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Author: Khalid Tinasti

Abstract

The prohibition of illegal drug production, use and trafficking has resulted in several shortcomings and negative consequences for other global development objectives. According to available evidence, current drug control policies undermine the international community’s commitments to public health, criminal justice, sustainable development, women rights, human rights, poverty alleviation and the reduction of inequalities. This policy comment focuses on the impact of repressive drug policies on state institutions and politics.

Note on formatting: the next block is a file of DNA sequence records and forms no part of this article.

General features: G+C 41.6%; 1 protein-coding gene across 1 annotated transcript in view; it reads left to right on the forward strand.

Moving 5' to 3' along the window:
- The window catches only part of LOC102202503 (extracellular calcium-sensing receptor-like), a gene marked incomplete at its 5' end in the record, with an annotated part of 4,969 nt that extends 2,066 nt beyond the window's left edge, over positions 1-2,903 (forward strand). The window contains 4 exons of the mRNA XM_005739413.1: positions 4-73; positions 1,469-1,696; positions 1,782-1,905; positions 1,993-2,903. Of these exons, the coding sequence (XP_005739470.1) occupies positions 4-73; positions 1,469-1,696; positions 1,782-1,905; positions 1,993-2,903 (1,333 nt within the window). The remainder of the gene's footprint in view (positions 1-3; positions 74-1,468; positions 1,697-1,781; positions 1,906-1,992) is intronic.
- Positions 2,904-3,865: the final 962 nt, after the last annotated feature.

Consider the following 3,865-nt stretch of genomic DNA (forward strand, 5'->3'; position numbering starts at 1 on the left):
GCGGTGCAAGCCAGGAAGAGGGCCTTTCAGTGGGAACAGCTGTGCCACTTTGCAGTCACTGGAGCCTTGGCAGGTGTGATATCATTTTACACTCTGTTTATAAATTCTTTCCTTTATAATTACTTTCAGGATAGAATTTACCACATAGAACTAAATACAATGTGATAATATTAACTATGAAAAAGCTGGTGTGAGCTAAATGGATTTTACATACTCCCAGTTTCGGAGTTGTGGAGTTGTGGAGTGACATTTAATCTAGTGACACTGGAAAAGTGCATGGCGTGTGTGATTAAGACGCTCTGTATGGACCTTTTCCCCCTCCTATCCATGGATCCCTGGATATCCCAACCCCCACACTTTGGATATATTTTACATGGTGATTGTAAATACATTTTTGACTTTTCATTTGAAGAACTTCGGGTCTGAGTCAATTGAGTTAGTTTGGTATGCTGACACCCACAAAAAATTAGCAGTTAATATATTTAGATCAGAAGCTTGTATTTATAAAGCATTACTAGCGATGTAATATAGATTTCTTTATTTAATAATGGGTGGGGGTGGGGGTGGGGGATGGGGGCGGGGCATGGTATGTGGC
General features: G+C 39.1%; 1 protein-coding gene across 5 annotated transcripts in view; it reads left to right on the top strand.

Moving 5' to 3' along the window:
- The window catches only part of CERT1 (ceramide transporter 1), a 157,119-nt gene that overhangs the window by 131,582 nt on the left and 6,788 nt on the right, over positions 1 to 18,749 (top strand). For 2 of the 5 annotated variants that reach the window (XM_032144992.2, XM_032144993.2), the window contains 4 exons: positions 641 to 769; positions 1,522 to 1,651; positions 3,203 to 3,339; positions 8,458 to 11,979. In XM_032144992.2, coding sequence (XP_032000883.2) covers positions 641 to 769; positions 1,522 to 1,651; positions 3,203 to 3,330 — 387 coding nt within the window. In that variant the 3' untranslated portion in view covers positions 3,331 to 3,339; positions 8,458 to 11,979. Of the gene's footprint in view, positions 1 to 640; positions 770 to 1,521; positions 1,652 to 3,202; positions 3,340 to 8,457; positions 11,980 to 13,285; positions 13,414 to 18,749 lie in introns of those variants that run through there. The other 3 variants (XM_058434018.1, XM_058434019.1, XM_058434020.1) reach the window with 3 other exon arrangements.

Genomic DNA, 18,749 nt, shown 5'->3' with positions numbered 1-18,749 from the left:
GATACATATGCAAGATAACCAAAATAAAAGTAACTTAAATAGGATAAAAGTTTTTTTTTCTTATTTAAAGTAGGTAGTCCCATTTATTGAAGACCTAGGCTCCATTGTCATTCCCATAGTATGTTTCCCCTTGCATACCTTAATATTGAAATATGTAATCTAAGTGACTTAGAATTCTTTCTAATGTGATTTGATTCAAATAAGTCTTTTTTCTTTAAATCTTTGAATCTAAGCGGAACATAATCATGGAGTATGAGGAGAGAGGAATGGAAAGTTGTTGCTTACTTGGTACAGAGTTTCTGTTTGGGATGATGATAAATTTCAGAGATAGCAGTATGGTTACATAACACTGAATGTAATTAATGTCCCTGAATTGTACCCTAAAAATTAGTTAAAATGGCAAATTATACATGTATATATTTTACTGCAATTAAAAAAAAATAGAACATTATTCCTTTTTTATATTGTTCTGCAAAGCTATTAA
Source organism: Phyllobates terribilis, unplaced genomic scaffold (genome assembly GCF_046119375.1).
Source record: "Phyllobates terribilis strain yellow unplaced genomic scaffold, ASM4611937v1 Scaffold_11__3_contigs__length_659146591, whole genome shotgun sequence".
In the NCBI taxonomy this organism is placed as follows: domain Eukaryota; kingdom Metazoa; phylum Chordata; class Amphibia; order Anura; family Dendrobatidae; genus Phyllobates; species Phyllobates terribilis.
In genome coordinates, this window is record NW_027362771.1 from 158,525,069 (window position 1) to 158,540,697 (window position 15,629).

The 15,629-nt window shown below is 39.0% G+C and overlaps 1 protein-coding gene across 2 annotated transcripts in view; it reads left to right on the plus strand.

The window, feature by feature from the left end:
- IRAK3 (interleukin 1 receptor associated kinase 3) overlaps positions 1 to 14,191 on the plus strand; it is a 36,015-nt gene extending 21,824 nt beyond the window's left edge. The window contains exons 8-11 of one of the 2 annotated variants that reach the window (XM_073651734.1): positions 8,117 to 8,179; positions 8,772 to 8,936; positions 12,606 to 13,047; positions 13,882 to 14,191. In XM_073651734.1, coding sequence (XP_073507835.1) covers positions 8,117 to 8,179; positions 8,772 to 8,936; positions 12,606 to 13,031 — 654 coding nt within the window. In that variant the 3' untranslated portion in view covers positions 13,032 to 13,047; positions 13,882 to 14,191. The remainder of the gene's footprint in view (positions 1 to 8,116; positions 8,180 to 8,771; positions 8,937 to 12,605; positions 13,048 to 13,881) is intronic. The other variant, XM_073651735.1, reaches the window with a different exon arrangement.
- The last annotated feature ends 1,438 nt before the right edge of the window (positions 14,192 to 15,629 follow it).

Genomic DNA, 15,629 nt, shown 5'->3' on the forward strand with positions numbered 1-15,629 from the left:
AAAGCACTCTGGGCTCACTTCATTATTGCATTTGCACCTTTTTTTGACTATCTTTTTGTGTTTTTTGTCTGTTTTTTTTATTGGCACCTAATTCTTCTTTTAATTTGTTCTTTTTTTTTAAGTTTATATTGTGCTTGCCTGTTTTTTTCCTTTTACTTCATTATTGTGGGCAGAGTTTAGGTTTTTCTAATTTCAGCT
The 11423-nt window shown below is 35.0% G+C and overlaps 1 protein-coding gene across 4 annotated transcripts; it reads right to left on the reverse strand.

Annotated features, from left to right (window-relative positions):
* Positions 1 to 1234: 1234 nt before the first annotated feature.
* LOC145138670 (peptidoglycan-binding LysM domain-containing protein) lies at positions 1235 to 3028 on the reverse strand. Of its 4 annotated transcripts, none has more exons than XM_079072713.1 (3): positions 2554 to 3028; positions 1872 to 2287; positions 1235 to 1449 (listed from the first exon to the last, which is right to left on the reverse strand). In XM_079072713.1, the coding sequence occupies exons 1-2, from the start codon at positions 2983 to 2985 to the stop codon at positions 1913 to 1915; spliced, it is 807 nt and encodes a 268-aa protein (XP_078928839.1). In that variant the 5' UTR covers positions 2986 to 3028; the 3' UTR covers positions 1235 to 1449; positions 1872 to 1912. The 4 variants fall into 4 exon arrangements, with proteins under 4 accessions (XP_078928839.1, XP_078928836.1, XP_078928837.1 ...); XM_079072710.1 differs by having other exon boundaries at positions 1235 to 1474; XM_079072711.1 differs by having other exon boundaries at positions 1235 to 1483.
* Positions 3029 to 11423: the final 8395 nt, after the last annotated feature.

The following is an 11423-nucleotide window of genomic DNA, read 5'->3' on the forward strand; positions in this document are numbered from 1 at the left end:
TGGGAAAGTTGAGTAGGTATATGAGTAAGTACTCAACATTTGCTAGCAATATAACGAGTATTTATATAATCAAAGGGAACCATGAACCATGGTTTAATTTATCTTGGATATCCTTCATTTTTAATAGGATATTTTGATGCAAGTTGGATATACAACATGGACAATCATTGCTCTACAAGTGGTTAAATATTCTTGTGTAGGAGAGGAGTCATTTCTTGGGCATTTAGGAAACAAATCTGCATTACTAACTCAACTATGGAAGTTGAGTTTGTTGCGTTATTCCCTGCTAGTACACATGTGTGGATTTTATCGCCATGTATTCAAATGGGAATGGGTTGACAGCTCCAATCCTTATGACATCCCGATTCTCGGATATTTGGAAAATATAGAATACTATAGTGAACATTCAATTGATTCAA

In a unique conjunction of interests, prohibition allows transnational criminal organisations to weaken state institutions, corrupt civil and military officials and influence control policies because of the entrenched neo-patrimonialism in political life. Therefore, prohibition allows populist and political contenders to stigmatise a minority population—people who use drugs, in opposition to the desires of the majority rule. The use of political emotions, based on fear or promise of change, undermines effective responses to drugs, erodes the rule of law and trust between authorities and populations, and weakens state institutions and democratic governance. This policy comment provides examples from low- and middle-income countries, as well as cases from high-income countries, of the impact of drug prohibition and its illegal proceeds on governance through neo-patrimonialism, clientelism and the weakening of institutions.

Open Access